2014 年 20 巻 1-2 号 p. 37-43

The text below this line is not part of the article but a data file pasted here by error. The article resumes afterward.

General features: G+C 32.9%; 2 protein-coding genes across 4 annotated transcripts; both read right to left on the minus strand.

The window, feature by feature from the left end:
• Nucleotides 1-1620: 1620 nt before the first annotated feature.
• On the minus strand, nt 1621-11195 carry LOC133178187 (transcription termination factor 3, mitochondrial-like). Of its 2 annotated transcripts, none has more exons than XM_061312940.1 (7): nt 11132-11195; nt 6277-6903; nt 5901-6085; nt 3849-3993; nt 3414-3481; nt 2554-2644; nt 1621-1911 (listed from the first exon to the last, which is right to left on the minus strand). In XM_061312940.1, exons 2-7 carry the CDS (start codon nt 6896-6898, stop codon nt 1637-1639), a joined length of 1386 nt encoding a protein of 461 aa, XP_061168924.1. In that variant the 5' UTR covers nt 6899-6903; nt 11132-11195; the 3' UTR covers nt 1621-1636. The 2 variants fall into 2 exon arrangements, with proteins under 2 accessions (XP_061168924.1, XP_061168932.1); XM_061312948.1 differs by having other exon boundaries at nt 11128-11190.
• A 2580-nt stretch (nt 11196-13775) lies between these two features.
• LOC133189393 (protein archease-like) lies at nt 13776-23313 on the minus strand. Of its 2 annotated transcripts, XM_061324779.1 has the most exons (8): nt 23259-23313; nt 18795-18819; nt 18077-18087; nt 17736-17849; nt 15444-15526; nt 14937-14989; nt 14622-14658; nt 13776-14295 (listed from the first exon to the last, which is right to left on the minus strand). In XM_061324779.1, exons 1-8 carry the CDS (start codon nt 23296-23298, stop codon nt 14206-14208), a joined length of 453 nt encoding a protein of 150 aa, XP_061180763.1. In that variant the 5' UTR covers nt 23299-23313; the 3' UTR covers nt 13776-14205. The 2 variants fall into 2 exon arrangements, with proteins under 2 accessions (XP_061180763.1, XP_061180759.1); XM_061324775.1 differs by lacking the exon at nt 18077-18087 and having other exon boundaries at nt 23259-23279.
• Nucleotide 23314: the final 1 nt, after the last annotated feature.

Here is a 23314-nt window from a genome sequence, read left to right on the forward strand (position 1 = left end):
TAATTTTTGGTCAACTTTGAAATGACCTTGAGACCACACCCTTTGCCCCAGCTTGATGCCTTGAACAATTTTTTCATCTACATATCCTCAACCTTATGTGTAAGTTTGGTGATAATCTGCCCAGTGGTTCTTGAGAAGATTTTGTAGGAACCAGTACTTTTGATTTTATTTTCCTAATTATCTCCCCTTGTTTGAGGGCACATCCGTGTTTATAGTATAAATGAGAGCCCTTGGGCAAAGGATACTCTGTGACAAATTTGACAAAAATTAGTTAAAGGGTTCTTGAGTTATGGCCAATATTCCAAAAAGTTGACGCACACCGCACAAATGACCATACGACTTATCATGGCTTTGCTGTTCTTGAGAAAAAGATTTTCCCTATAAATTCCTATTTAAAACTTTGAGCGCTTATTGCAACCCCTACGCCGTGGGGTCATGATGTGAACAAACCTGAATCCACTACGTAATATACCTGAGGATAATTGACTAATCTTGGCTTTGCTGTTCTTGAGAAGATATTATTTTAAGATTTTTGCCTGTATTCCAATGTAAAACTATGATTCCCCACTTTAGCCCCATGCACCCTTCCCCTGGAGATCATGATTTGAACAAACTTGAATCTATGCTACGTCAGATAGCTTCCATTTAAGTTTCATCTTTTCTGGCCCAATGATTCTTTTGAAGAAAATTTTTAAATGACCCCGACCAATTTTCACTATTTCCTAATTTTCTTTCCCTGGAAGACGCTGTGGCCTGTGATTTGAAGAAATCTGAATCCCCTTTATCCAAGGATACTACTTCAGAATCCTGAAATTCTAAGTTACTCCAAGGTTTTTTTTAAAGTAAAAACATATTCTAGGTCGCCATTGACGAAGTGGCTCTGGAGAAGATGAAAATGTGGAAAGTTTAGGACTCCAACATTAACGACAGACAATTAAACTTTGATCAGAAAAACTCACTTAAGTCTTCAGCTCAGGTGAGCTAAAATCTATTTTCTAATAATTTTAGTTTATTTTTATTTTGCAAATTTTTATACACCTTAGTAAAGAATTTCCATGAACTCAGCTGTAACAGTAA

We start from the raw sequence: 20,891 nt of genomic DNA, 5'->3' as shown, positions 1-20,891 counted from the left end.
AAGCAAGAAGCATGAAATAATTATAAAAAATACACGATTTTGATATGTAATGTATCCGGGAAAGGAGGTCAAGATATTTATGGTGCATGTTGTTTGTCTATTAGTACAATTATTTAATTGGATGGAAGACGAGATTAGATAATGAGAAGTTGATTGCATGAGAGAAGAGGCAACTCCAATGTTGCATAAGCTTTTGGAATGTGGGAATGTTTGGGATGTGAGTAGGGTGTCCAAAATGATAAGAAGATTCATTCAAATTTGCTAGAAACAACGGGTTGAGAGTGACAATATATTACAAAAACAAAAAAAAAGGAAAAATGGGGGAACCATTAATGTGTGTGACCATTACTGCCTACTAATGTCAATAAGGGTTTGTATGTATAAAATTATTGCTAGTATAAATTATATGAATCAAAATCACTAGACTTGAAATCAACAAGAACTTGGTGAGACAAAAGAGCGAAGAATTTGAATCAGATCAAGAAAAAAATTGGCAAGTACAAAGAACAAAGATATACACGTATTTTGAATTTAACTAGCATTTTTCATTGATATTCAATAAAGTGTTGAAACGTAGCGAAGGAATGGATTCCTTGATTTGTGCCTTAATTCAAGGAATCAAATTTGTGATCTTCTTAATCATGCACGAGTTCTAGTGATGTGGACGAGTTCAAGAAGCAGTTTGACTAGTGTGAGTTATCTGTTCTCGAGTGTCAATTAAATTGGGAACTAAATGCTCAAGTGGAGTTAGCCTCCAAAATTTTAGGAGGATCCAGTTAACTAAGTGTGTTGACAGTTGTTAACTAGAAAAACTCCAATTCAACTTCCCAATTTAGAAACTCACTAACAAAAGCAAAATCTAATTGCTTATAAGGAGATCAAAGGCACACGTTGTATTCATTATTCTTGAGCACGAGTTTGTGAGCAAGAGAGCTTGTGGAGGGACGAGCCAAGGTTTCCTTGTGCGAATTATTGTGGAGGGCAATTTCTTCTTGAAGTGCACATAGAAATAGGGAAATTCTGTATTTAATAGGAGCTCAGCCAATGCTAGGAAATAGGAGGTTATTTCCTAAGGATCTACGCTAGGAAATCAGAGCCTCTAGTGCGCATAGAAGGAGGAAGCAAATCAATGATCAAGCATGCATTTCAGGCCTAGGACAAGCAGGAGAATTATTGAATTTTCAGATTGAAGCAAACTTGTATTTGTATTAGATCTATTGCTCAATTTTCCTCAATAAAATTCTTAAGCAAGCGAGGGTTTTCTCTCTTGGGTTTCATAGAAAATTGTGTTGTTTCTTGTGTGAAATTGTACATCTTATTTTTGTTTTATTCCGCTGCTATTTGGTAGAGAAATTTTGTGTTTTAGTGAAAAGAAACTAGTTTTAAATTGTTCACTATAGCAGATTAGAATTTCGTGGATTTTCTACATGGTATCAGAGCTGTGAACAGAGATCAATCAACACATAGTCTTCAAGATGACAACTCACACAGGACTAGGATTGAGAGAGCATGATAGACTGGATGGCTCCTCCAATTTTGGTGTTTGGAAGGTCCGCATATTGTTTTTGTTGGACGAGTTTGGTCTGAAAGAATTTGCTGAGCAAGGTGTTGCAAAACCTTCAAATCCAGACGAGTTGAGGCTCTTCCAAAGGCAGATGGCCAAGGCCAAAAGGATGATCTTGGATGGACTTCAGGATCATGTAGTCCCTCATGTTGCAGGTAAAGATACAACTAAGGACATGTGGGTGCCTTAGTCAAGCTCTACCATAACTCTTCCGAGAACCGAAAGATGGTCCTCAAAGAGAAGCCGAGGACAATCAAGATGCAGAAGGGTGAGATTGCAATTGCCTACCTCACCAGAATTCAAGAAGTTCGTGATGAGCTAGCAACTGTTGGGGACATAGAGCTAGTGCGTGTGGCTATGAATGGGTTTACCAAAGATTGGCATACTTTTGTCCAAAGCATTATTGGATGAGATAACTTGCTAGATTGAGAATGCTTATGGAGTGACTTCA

Battery has been one of the constraints for monitoring longer-term movement and behavior of aquatic animals using an animal-borne micro data logger. To overcome the limitation of the fixed energy in bio-logging systems, a prototype of data logger system using a vibration-powered generator was developed, and the feasibility of utilizing the oscillation energy of aquatic animals as external sources of the power was investigated. The system was composed of a vibration-powered generator and data logger part incorporating 3-axis acceleration, pressure, and temperature sensors, and these were connected via a 5 m bending resistance cable. The system can initiate sensor measurements and writing to the memory alternately when enough voltage (5 V) is charged in a capacitor in the data logger part. The generator was attached to the peduncle of the fish simultaneously with another small data logger measuring the acceleration of caudal fin movement reflected to the generator, and then the fish was released in a tank. While the fish actively swam in the experimental tank (general frequency and amplitude of the caudal fin movement in steady swimming: 1.76 Hz and 0.32 g, respectively), it was impossible to initiate the sensor measurements because there was not enough electricity charged in the capacitor. However, the voltage in the capacitor, which was manually charged to 4 V before the experiment, decreased more slowly in the data from the fish experiment than the data from the control experiment without the vibration-powered generator. This suggested that it was succeeded in producing the electricity from the fish movement while the electricity discharge rate in the capacitor was larger than the charging rate. Although this study cannot solve the technological issues around the efficiency in the vibration-powered generator, it showed the possibility of harvesting energy from the aquatic animal’s oscillation.